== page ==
Built around 1880 as a residential townhouse, the building is a very fine example of a Straits Settlements merchant’s home. Unusually long at over 130 feet (40 metres) it retains many of its original features – an intimate courtyard garden, a handsome timber staircase, geometric floor tiles, and large beams spanning lime plaster walls. The interior displays original blackwood Straits Chinese furniture and ornately carved wooden screens. The old-fashioned Nyonya kitchen preserves the original firewood stove and kitchen utensils.
A special feature of the shophouse is the atrium around a central courtyard. A shophouse may have one or more inner courtyards. They serve as air-wells for ventilating the often long and narrow buildings.
The front courtyard is usually attractively decorated with plants, improving the ambience of the living space.
The back courtyard, where the water tank and bathroom are located, serves as a washing area.
The kitchen is the domain of the womenfolk, the Nyonya. The kitchen in this house retains its original 1920’s firewood stove.
It also showcases some cooking implements, including a pewter steamboat, a wooden noodle press, a copper water boiler, two charcoal burners, wooden rice tubs, clay curry pots and enamel tiffin carriers.
Before and after photos:
The title deed for 120 Armenian Street dates to 1875, and the house was already shown on the 1893 map. The house is deemed to have been built circa 1880.
When the road now called Kampong Kolam was made behind the house, the back portion of the house was renovated in 1924. The alterations were designed by the well-known architect Chew Eng Eam. The green colour scheme and some decorative features were probably introduced at this point.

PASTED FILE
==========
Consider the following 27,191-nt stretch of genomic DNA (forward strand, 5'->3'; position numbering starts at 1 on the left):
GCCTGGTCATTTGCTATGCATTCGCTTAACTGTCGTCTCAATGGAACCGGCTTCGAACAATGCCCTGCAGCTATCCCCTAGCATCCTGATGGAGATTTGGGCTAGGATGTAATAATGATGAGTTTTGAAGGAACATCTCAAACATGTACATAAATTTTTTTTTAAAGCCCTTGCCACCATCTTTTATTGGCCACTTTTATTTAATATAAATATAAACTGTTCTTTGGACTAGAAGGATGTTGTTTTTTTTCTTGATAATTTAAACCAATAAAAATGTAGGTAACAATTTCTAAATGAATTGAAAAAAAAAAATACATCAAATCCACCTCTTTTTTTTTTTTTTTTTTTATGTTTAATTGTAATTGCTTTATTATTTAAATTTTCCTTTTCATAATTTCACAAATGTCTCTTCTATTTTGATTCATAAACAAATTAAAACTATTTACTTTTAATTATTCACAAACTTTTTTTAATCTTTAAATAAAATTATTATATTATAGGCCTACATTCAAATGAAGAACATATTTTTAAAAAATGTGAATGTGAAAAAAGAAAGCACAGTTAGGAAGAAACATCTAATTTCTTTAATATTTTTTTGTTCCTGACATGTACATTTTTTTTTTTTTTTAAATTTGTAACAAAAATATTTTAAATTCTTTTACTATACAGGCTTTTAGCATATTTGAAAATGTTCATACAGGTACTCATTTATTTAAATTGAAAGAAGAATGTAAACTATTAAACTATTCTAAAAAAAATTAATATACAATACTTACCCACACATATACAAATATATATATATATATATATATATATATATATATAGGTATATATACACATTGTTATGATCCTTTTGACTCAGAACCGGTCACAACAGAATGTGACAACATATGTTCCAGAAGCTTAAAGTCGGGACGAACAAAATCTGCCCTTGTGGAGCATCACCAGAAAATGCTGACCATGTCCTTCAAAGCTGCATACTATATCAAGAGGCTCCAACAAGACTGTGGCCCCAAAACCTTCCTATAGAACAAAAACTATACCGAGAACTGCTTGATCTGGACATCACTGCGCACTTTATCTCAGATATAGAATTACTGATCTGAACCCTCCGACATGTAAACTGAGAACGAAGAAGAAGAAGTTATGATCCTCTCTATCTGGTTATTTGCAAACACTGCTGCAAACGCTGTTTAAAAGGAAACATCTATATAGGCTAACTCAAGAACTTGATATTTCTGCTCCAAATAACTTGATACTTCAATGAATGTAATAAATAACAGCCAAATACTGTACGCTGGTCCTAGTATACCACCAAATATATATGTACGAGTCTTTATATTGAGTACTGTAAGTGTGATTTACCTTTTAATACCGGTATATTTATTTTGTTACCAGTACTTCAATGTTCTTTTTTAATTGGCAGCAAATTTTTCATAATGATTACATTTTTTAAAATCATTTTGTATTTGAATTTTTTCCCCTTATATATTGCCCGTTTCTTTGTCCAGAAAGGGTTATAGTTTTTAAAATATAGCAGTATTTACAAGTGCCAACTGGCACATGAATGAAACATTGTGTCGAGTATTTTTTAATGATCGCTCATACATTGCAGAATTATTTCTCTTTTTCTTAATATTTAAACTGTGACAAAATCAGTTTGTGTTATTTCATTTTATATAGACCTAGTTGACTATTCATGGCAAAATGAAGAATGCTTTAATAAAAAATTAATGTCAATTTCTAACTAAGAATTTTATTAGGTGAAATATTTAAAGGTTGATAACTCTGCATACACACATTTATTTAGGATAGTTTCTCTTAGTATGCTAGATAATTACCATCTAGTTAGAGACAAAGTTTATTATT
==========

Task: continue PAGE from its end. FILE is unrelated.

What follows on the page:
After the Second World War, the house was used as a warehouse for storing goods for Ch’ng Eng Joo. A moveable zinc awning was installed at the front air well. A photograph of part of the house in 1953 shows the carved wooden front doors. Sometime after that and some years before 1992 – the facade was altered. The wooden door was replaced with a collapsible metal grill. The timber louvered shutters were replaced with timber-framed glazed shutters.
After 1992, the house was progressively restored. The roof was repaired, the front air well was opened up and the gutters replaced. The facade renovation was only undertaken in 2010.
Penang Shophouse Architecture
A shophouse is by definition a terraced house that combines the functions of a shop and house. However, in Penang, a terraced house is generically called a ‘shophouse’, even if, as in the case of 120 Armenian Street, it were designed chiefly for residential use. In the building plans such a house is identified as a ‘dwelling house’. Under the UNESCO dossier submission, it has been decided to call the better quality merchant houses ‘townhouse’ to distinguish it from the vernacular ‘shophouse’.
Like other heritage ‘shophouses’ in Malaysia and Singapore, the Penang shophouse is typically a long, double-storey building with a narrow frontage. The ‘five-footway’ or front verandah of a row of such houses join up to create a continuous arcade. Internally, timber partitions and a largely timber upper floor span an otherwise solid masonry building with thick party walls.